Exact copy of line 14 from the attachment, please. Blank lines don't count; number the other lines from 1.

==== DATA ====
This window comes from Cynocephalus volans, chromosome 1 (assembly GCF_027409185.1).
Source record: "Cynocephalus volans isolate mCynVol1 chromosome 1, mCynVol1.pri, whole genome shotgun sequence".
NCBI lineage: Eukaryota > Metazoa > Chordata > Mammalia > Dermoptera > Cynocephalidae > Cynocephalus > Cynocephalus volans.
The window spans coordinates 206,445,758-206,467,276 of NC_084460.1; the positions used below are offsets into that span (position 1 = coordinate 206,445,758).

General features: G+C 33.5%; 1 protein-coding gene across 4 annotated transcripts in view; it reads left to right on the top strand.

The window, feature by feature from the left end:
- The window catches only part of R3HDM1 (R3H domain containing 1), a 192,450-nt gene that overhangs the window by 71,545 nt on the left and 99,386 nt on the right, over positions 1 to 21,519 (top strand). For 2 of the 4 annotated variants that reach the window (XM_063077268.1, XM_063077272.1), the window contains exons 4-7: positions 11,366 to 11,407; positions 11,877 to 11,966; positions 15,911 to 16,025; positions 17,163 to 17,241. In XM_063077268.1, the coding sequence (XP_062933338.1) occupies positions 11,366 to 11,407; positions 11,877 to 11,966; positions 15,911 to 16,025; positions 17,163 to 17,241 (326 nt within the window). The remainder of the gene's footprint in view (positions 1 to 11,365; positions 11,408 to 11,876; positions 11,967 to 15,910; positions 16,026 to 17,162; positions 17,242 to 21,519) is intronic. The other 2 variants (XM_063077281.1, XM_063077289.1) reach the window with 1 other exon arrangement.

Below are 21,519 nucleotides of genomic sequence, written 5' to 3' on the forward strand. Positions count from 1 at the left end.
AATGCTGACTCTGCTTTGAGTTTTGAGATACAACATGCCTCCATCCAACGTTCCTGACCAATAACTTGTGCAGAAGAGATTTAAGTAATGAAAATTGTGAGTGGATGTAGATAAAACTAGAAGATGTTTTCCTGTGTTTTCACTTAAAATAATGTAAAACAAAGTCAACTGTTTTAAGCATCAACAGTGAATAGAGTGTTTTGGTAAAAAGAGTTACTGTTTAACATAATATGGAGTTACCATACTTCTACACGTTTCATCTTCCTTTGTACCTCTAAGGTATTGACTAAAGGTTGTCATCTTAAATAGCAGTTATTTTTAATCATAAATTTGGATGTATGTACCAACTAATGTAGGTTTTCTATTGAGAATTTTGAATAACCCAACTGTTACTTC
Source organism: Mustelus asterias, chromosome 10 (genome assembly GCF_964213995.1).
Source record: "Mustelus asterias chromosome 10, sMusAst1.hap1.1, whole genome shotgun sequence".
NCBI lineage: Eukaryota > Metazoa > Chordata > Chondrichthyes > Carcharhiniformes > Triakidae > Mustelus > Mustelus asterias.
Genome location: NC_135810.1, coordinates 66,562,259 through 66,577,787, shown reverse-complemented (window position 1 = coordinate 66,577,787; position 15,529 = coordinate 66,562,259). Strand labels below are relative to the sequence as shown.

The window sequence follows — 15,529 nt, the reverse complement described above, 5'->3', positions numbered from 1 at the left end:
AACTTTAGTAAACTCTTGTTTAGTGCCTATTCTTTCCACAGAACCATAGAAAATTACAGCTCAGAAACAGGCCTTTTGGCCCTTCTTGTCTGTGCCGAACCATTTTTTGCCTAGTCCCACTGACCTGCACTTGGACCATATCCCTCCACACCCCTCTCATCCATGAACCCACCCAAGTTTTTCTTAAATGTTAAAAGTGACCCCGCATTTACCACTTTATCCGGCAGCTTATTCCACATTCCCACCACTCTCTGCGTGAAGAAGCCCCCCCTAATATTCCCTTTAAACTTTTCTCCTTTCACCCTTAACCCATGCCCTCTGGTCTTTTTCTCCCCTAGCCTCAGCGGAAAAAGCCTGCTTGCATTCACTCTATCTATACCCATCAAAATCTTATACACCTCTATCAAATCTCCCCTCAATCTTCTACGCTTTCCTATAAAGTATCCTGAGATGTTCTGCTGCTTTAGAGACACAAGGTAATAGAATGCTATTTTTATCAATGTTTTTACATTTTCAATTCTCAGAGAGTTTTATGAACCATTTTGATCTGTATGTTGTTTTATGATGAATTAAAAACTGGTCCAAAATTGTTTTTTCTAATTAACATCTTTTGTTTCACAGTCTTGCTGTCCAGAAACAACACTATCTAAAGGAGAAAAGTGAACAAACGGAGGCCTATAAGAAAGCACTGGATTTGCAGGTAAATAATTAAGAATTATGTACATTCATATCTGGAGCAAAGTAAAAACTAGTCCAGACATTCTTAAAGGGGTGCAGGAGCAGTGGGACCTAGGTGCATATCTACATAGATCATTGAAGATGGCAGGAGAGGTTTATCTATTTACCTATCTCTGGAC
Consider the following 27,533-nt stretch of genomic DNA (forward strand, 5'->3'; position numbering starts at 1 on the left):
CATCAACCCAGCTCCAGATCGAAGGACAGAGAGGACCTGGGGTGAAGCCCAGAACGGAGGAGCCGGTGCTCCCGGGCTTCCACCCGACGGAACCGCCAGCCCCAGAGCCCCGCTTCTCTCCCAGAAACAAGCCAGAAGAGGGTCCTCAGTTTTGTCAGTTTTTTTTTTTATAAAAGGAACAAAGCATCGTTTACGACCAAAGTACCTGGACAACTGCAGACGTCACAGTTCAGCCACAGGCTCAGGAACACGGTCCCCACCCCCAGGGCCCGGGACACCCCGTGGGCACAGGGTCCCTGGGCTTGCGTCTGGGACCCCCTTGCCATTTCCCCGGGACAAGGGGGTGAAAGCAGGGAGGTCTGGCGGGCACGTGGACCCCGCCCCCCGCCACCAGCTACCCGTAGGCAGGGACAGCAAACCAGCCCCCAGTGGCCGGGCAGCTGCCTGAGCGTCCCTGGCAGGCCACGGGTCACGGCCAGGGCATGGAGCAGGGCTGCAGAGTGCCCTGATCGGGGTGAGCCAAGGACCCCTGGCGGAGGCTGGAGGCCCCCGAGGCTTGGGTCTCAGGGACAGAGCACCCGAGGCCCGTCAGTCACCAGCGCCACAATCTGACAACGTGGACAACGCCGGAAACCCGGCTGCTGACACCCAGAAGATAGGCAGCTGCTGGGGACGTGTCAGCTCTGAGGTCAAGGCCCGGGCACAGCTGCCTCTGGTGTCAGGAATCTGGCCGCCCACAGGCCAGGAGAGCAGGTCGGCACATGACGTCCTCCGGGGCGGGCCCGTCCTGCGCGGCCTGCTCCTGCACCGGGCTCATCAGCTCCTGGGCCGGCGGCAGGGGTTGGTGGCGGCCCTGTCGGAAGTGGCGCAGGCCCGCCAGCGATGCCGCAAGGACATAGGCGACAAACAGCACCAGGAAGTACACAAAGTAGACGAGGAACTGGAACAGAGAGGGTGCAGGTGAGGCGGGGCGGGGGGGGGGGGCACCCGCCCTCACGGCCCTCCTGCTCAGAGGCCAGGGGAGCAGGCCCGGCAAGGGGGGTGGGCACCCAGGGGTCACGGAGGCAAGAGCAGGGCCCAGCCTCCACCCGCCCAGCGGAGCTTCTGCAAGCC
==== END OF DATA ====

The window sequence follows — 15,529 nt, the reverse complement described above, 5'->3', positions numbered from 1 at the left end: